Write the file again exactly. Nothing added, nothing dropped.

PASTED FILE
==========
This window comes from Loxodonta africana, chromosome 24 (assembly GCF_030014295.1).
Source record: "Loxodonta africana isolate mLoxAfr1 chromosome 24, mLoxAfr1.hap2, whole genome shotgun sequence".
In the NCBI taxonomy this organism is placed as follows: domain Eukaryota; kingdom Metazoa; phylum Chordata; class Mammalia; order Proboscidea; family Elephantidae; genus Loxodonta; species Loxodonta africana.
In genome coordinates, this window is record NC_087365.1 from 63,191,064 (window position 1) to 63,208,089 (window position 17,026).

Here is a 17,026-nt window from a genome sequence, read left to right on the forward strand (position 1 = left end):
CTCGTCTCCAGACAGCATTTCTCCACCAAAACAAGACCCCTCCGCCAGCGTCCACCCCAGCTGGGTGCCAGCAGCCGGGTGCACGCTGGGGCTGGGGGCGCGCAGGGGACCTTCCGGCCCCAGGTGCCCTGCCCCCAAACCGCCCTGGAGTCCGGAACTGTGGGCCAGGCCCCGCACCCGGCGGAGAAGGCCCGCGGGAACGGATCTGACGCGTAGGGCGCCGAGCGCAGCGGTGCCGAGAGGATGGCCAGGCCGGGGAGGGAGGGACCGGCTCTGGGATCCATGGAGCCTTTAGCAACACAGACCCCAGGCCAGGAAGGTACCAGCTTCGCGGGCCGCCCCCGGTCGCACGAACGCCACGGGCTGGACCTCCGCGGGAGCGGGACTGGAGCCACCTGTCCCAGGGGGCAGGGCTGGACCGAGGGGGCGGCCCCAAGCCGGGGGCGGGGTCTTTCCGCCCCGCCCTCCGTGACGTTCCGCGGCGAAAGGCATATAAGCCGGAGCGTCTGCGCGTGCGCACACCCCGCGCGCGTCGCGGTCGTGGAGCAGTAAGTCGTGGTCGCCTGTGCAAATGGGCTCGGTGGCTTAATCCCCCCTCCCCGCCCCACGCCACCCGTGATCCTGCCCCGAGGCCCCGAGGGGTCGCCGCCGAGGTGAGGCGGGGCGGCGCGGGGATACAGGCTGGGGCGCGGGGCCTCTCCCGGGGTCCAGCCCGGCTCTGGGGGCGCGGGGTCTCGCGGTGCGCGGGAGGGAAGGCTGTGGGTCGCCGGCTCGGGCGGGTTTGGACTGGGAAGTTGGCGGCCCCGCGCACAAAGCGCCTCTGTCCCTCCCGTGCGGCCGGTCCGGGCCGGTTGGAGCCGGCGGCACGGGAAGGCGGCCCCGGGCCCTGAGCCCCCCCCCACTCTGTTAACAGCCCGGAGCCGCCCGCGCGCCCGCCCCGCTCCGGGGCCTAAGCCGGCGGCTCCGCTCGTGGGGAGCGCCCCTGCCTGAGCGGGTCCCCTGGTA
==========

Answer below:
This window comes from Loxodonta africana, chromosome 24 (assembly GCF_030014295.1).
Source record: "Loxodonta africana isolate mLoxAfr1 chromosome 24, mLoxAfr1.hap2, whole genome shotgun sequence".
In the NCBI taxonomy this organism is placed as follows: domain Eukaryota; kingdom Metazoa; phylum Chordata; class Mammalia; order Proboscidea; family Elephantidae; genus Loxodonta; species Loxodonta africana.
In genome coordinates, this window is record NC_087365.1 from 63,191,064 (window position 1) to 63,208,089 (window position 17,026).

Here is a 17,026-nt window from a genome sequence, read left to right on the forward strand (position 1 = left end):
CTCGTCTCCAGACAGCATTTCTCCACCAAAACAAGACCCCTCCGCCAGCGTCCACCCCAGCTGGGTGCCAGCAGCCGGGTGCACGCTGGGGCTGGGGGCGCGCAGGGGACCTTCCGGCCCCAGGTGCCCTGCCCCCAAACCGCCCTGGAGTCCGGAACTGTGGGCCAGGCCCCGCACCCGGCGGAGAAGGCCCGCGGGAACGGATCTGACGCGTAGGGCGCCGAGCGCAGCGGTGCCGAGAGGATGGCCAGGCCGGGGAGGGAGGGACCGGCTCTGGGATCCATGGAGCCTTTAGCAACACAGACCCCAGGCCAGGAAGGTACCAGCTTCGCGGGCCGCCCCCGGTCGCACGAACGCCACGGGCTGGACCTCCGCGGGAGCGGGACTGGAGCCACCTGTCCCAGGGGGCAGGGCTGGACCGAGGGGGCGGCCCCAAGCCGGGGGCGGGGTCTTTCCGCCCCGCCCTCCGTGACGTTCCGCGGCGAAAGGCATATAAGCCGGAGCGTCTGCGCGTGCGCACACCCCGCGCGCGTCGCGGTCGTGGAGCAGTAAGTCGTGGTCGCCTGTGCAAATGGGCTCGGTGGCTTAATCCCCCCTCCCCGCCCCACGCCACCCGTGATCCTGCCCCGAGGCCCCGAGGGGTCGCCGCCGAGGTGAGGCGGGGCGGCGCGGGGATACAGGCTGGGGCGCGGGGCCTCTCCCGGGGTCCAGCCCGGCTCTGGGGGCGCGGGGTCTCGCGGTGCGCGGGAGGGAAGGCTGTGGGTCGCCGGCTCGGGCGGGTTTGGACTGGGAAGTTGGCGGCCCCGCGCACAAAGCGCCTCTGTCCCTCCCGTGCGGCCGGTCCGGGCCGGTTGGAGCCGGCGGCACGGGAAGGCGGCCCCGGGCCCTGAGCCCCCCCCCACTCTGTTAACAGCCCGGAGCCGCCCGCGCGCCCGCCCCGCTCCGGGGCCTAAGCCGGCGGCTCCGCTCGTGGGGAGCGCCCCTGCCTGAGCGGGTCCCCTGGTA